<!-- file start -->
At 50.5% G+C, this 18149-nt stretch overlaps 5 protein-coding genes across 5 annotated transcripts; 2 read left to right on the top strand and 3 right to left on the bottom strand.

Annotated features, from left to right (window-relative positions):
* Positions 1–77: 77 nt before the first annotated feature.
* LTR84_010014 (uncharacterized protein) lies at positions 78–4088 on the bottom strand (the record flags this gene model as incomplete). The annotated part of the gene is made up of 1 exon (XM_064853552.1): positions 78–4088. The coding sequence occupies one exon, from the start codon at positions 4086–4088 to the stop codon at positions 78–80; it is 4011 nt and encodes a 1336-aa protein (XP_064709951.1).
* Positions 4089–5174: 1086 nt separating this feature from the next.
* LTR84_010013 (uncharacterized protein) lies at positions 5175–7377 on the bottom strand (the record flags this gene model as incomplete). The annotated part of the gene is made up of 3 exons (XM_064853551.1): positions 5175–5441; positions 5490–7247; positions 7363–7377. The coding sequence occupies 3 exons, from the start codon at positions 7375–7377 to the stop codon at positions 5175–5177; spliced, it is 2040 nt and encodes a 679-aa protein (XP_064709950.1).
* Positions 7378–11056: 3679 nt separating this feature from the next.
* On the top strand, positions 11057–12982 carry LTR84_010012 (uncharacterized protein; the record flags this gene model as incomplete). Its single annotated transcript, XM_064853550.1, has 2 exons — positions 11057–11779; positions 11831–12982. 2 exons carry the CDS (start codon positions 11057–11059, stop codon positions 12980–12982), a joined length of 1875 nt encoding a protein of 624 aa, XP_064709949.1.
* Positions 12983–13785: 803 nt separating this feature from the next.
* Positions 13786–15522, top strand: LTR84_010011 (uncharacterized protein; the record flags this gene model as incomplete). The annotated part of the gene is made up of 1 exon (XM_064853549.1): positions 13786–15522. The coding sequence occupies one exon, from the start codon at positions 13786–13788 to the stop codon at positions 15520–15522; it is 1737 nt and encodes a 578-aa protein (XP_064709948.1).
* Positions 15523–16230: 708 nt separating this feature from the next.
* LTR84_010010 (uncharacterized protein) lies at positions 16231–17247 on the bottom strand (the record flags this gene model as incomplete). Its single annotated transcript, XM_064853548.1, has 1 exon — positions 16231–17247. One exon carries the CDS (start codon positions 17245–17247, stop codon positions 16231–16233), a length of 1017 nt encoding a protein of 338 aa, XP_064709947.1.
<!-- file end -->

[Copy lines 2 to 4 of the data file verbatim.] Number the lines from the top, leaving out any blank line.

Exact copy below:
Annotated features, from left to right (window-relative positions):
* Positions 1–77: 77 nt before the first annotated feature.
* LTR84_010014 (uncharacterized protein) lies at positions 78–4088 on the bottom strand (the record flags this gene model as incomplete). The annotated part of the gene is made up of 1 exon (XM_064853552.1): positions 78–4088. The coding sequence occupies one exon, from the start codon at positions 4086–4088 to the stop codon at positions 78–80; it is 4011 nt and encodes a 1336-aa protein (XP_064709951.1).